The implication was that it’s not safe to, well, eat.
In response, the head of the Food and Drug Administration, Scott Gottlieb, got on Twitter to correct the record. His message was clear: Food inspections have only been interrupted as of this week — and not all have been halted.
We should have the mechanisms in place next week. I'm getting the total number of inspections, out of the 8,400 we do each year, that were postponed this week. It may be a few dozen but not much more. So reporting we "stopped" really means reporting we didn't do 20+/8,400 on time— Scott Gottlieb, M.D. (@SGottliebFDA) January 10, 2019
That’s not great, but it’s not exactly a full-fledged public health crisis, as some news outlets have suggested — at least not yet. Here’s why.
So far, less than half a percent of total annual inspections have been interrupted
The FDA oversees 80 percent of the US food supply. That amounts to essentially everything at the grocery store that isn’t raw meat, poultry, and eggs. Vegetables, fruits, fish, canned goods, baby formula, prepackaged foods — they’re all under the agency’s jurisdiction. (The USDA Food Safety and Inspection Service oversees the rest, and the good folks there are continuing to do inspections in the shutdown without pay.)
The FDA splits food-producing facilities into two broad categories: low and high risk. Foods considered high risk include baby formula, raw produce, and seafood. Low-risk foods include things like crackers and packaged cookies.
According to Gottlieb, the FDA does about 8,400 inspections each year. Because the agency doesn’t typically do inspections over the holidays, this is the first week where inspections haven’t happened.
Of the 8,400 inspections in total, so far “a few dozen” didn’t happen, Gottlieb said on Twitter, “but not much more.” So that’s less than half a percent of the total inspections happening annually so far affected.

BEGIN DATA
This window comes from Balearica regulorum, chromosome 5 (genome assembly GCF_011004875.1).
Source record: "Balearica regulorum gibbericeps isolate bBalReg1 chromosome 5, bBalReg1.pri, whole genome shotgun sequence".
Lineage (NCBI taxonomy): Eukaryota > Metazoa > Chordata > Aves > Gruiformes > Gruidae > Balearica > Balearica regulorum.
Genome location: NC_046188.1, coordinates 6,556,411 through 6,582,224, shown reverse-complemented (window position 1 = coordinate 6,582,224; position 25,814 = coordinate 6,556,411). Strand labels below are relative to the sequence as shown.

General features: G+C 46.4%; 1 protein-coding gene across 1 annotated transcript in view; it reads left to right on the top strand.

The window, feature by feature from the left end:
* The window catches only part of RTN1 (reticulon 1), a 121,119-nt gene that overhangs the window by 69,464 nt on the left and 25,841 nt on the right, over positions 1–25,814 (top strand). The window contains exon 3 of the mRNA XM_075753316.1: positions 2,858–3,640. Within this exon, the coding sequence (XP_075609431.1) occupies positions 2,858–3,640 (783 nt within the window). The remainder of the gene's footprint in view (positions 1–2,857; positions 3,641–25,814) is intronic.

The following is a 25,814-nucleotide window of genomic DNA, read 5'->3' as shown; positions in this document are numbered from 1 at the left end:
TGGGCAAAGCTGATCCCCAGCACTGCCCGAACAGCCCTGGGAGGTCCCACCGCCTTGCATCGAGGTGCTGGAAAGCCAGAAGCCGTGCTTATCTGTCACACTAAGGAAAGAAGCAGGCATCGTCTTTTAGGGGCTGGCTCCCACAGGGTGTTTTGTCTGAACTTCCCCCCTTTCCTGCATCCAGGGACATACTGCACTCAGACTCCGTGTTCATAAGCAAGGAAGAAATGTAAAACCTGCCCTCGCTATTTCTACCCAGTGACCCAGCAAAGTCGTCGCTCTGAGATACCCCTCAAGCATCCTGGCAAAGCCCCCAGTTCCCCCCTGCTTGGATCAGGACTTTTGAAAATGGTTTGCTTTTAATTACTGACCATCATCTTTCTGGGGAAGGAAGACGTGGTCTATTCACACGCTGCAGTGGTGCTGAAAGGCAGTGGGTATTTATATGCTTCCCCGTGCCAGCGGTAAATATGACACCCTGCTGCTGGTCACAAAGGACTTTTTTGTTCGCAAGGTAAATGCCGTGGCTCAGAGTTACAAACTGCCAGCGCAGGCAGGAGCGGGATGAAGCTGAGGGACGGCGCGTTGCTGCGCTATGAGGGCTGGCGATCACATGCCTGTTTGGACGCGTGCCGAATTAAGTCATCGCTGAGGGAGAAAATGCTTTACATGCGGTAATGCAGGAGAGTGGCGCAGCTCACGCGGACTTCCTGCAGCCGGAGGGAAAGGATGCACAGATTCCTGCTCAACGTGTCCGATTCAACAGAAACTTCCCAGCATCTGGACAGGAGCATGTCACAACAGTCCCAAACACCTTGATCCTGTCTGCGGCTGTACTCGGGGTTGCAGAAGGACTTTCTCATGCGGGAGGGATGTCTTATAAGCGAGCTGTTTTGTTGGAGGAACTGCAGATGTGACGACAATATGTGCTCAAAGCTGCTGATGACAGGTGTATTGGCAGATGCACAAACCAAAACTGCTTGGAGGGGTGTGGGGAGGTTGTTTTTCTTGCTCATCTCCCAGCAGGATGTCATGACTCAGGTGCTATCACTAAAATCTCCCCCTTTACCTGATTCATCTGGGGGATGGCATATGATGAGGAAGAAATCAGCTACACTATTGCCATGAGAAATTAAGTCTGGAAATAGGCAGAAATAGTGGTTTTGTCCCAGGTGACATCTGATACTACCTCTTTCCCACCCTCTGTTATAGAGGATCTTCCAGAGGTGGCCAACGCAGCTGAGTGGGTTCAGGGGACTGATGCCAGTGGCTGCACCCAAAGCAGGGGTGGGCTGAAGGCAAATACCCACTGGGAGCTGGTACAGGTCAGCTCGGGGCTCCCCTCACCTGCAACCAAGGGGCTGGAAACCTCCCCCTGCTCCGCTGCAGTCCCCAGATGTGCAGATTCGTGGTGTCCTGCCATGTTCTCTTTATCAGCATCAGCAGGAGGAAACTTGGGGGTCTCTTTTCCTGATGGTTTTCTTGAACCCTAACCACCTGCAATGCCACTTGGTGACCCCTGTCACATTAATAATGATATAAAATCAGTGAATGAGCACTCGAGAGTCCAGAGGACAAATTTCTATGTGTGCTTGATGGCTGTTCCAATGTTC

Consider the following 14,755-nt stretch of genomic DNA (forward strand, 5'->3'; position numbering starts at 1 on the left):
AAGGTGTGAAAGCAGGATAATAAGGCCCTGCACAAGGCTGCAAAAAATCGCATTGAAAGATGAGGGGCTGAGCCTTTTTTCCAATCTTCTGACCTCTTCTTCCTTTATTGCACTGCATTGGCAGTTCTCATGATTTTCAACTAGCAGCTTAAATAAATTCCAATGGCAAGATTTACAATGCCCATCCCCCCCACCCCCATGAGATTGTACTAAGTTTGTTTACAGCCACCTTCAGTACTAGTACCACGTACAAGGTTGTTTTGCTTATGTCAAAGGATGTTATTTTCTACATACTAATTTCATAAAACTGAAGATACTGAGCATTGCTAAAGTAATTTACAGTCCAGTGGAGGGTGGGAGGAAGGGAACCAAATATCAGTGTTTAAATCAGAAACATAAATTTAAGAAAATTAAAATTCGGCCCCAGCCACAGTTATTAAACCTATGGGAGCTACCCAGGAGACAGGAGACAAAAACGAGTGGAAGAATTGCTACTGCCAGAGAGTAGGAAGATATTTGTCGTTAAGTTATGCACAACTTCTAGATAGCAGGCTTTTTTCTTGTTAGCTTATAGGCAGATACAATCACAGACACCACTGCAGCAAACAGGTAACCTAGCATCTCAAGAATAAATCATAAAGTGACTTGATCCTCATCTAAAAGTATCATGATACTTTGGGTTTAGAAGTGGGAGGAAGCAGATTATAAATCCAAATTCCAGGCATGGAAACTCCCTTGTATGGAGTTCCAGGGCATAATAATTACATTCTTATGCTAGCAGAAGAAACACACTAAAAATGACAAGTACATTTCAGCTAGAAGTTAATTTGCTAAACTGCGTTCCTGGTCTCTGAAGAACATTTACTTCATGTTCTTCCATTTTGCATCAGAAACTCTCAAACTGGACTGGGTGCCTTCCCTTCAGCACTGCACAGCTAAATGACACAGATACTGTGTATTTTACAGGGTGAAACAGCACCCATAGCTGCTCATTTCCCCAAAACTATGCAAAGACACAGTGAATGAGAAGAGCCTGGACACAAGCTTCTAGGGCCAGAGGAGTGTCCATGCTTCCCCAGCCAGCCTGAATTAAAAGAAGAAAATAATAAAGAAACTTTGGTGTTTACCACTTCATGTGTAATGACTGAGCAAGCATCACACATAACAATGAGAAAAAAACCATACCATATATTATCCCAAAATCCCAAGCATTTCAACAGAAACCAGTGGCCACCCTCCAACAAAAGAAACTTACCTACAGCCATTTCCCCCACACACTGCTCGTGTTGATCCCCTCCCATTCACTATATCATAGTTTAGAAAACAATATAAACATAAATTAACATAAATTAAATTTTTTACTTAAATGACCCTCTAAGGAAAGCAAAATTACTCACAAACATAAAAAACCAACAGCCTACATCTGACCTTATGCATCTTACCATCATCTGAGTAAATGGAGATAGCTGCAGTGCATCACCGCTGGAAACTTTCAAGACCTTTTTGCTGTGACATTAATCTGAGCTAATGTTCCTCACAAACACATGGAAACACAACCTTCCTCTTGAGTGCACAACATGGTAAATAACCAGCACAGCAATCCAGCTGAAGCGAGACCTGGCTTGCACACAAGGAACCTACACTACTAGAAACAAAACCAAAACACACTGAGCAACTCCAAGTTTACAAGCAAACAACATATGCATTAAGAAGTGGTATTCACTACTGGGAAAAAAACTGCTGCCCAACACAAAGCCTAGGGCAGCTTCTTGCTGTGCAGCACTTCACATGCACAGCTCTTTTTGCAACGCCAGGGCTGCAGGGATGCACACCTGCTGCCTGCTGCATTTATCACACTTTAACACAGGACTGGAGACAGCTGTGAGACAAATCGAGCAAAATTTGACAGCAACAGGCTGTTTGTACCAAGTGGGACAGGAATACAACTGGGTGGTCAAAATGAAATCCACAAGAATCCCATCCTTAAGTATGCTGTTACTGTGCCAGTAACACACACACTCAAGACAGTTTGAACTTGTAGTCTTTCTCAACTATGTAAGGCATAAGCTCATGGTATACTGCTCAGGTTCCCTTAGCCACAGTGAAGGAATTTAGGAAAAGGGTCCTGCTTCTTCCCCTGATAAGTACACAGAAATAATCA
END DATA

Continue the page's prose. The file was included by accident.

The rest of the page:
FDA inspections at high-risk facilities should pick back up next week. What has stopped during the shutdown, he explained, is the routine inspection of low-risk food facilities. So that means that as long as the government stays closed, low-risk facilities won’t get inspected by FDA but their inspections at high-risk facilities will go on. And all USDA inspections — of meat, poultry, and eggs — will continue.
That said, we're only going to be doing routine surveillance inspections of high risk food facilities, which is about 1/3 of the about 8,400 inspections we do each year. What is stopped is the routine inspections of non-high-risk facilities (think a cookie or cracker bakery).— Scott Gottlieb, M.D. (@SGottliebFDA) January 10, 2019
When asked what would happen in the event of an outbreak of foodborne illness, Gottlieb was reassuring:
Our Coordinated Outbreak Response and Evaluation (CORE) teams that engage in outbreak response are stood up and available. Responding to outbreaks is a top priority and an excepted activity. Consumer protection is our top priority.— Scott Gottlieb, M.D. (@SGottliebFDA) January 10, 2019
That helps explain why the Centers for Disease Control and Prevention, which has worked with the FDA on responding to an E. coli outbreak related to romaine lettuce, posted an update about it yesterday, declaring that it’s finally over.
Fewer food inspections isn’t a good thing — but a lot of our food isn’t inspected anyway
“Lack of inspections at any level is concerning,” he said.
But the bigger problem, he said, is that the FDA is underfunded and understaffed when it comes to food inspections. “There aren’t enough inspections anyway,” he said. That’s why food safety and public health advocates have long called for more resources to be put toward inspections, he added.
Politico’s agriculture reporter Helena Bottemiller Evich had a great Twitter thread on that point:
*Thrilling thread re: FDA food inspections & shutdown— Helena Bottemiller Evich (@hbottemiller) January 9, 2019
FDA might do something like 50 inspections of high-risk food facilities (think soft cheese, seafood) per week. Most people agree these inspections are important.
But there are *20k* high-risk food facilities in the U.S.
The idea that a couple weeks of no routine food inspections puts us all in danger is probably a bit of a stretch.— Helena Bottemiller Evich (@hbottemiller) January 9, 2019
Advocates have long urged more frequent inspections.
A 2011 food safety law required FDA to inspect all high-risk facilities at least once in the first FIVE YEARS.
So only a small fraction of our food supply gets inspected for safety by regulators before it hits store shelves. That was true before the shutdown. And while the partial closure of the government has certainly not helped matters, it’s by no means a new public health emergency. So go ahead and eat your salad and cheese as the shutdown drags on.